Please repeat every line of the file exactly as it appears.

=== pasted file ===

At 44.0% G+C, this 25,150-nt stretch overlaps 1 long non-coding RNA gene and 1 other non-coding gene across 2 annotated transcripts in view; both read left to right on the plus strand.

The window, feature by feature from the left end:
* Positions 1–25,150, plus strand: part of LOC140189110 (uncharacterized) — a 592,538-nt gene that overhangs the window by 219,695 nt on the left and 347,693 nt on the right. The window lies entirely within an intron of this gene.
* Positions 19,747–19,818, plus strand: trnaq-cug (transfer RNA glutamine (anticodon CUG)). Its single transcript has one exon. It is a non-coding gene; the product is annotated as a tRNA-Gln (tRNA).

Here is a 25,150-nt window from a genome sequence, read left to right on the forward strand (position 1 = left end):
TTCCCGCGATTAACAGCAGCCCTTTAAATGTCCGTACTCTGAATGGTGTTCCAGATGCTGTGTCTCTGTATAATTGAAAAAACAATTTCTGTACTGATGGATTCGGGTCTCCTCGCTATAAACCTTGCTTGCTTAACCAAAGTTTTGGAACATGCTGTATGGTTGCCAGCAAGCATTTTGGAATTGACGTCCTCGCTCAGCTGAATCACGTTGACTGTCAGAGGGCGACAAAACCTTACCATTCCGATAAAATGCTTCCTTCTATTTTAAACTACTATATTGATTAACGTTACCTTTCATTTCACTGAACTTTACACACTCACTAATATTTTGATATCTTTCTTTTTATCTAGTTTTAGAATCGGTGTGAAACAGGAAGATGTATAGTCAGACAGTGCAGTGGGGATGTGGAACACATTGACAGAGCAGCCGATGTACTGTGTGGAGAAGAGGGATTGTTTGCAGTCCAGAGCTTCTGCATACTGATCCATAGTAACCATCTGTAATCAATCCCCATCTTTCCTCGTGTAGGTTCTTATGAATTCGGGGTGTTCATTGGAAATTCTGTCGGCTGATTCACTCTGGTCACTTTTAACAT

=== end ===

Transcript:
At 44.0% G+C, this 25,150-nt stretch overlaps 1 long non-coding RNA gene and 1 other non-coding gene across 2 annotated transcripts in view; both read left to right on the plus strand.

The window, feature by feature from the left end:
* Positions 1–25,150, plus strand: part of LOC140189110 (uncharacterized) — a 592,538-nt gene that overhangs the window by 219,695 nt on the left and 347,693 nt on the right. The window lies entirely within an intron of this gene.
* Positions 19,747–19,818, plus strand: trnaq-cug (transfer RNA glutamine (anticodon CUG)). Its single transcript has one exon. It is a non-coding gene; the product is annotated as a tRNA-Gln (tRNA).

Here is a 25,150-nt window from a genome sequence, read left to right on the forward strand (position 1 = left end):
TTCCCGCGATTAACAGCAGCCCTTTAAATGTCCGTACTCTGAATGGTGTTCCAGATGCTGTGTCTCTGTATAATTGAAAAAACAATTTCTGTACTGATGGATTCGGGTCTCCTCGCTATAAACCTTGCTTGCTTAACCAAAGTTTTGGAACATGCTGTATGGTTGCCAGCAAGCATTTTGGAATTGACGTCCTCGCTCAGCTGAATCACGTTGACTGTCAGAGGGCGACAAAACCTTACCATTCCGATAAAATGCTTCCTTCTATTTTAAACTACTATATTGATTAACGTTACCTTTCATTTCACTGAACTTTACACACTCACTAATATTTTGATATCTTTCTTTTTATCTAGTTTTAGAATCGGTGTGAAACAGGAAGATGTATAGTCAGACAGTGCAGTGGGGATGTGGAACACATTGACAGAGCAGCCGATGTACTGTGTGGAGAAGAGGGATTGTTTGCAGTCCAGAGCTTCTGCATACTGATCCATAGTAACCATCTGTAATCAATCCCCATCTTTCCTCGTGTAGGTTCTTATGAATTCGGGGTGTTCATTGGAAATTCTGTCGGCTGATTCACTCTGGTCACTTTTAACAT